If modified broken down starch products are to be produced, then the starch is preferably modified prior to the hydrolysis. It is possible and preferable with the method of the invention to carry out the modification process and the hydrolysis process in a fully continuous manner.
In this way, starch, in particular broken down starch, can be mixed, for example, for ethoxylation with ethylene oxide, whereby so much caustic soda is added to the mixture that the desired pH is obtained. This pH is preferably in the base range and can e.g. have the value 13. The mixing and the reaction can be carried out continuously, whereby the conversion preferably takes place in one or more tube reactors connected in series and provided with static mixers. The ethoxylated product is then, as described above, mixed with hydrochloric acid for carrying out the hydrolysis and brought to the desired temperature and conveyed to the hydrolysis.
It was especially surprising that, with aid of the method according to the invention, it is possible to hydrolytically continuously break down starch and/or modified starch with a uniform profile in the end product. It was furthermore especially surprising that a hydrolysate having an advantageous molecular weight distribution is obtained in the tubular reactors without intermixing of the solution by means of static mixers or moving mixers, in particular that a very broad molecular weight spectrum is not produced due to the formation of channels, as was feared.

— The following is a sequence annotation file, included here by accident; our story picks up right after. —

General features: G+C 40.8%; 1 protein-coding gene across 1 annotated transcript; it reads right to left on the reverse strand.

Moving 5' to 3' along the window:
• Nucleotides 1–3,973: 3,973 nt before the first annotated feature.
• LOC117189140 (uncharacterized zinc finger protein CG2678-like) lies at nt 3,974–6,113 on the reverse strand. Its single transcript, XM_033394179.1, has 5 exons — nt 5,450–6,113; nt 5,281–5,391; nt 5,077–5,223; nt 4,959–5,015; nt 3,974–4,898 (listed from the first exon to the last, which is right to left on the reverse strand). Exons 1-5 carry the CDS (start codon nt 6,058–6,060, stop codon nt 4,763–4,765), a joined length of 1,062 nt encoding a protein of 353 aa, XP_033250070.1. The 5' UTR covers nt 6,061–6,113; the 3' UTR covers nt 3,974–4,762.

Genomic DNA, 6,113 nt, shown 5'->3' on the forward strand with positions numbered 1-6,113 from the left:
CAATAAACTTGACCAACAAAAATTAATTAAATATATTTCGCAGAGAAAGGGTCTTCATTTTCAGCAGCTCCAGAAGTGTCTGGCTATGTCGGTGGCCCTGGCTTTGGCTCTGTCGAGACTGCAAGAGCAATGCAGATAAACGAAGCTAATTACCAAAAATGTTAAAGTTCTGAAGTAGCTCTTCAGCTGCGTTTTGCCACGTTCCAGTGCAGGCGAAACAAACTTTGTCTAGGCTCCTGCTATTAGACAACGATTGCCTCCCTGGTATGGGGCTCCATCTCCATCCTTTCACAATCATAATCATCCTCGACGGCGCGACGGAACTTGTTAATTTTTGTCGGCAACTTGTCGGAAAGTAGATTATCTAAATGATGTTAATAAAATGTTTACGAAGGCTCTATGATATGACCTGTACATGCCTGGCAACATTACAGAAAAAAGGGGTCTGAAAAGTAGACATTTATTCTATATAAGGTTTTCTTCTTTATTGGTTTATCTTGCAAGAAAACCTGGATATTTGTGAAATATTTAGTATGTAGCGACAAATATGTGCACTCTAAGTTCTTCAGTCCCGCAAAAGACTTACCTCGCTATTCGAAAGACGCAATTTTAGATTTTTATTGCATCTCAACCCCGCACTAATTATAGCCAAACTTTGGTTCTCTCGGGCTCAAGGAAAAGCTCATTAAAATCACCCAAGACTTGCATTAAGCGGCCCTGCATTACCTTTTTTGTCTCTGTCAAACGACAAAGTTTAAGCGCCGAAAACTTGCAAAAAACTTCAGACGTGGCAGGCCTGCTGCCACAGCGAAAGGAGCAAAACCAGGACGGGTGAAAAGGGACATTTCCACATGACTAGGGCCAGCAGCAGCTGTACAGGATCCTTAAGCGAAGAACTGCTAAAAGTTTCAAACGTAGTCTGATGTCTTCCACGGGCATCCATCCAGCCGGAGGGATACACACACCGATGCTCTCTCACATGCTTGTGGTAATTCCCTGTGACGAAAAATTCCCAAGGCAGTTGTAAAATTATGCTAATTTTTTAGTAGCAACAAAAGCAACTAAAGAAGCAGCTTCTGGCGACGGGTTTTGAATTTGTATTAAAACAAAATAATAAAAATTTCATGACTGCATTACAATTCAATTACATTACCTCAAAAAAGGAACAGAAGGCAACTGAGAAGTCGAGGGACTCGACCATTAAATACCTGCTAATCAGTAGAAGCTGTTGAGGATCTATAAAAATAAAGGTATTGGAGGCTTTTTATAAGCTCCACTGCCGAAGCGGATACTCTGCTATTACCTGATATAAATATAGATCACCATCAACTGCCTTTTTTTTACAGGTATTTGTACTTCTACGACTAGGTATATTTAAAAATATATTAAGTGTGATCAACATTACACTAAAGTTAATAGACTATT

The method according to the invention offers a substantial simplification of the hydrolysis process and thus results in considerable savings in costs since only special steels (e.g. HASTELLOY) can be used for acid hydrolysis processes, which is quite expensive for equipment provided with static mixers.
It is possible to produce a hydrolysis product with specific properties in a selective and reproducible manner with the method of the invention. Thus, exactly defined final values such as molecular weight, molecular weight distribution, degree of substitution and the like can be set. These values can be constantly obtained in a reproducible manner for a long period, while in the so-called batch operation the fluctuations are very great and difficult to control. This not only applies to the breakdown of the starch, but also for the breakdown of modified products, so that, in combination with a modification process for the various intended purposes, it is possible to produce preparations having the desired properties.
The method is very fleixble and can be automated to a great extent.
The method according to the invention can be carried out with an installation as schematically shown in the drawing.
A device for the continuous hydrolysis of starch or starch derivatives is indicated with 10 in the drawing. A hydroxyethyl starch solution is continuously fed to a mixer/heat exchanger 14 from station 12, said mixer/heat exchanger 14 being connected with a container 16 that has e.g. hydrochloric acid as a hydrolyzation agent. A pH value is set at 1–2 in the mixer/heat exchanger 14 and the solution is tempered to a preselected hydrolysis temperature, e.g. 70–80° C.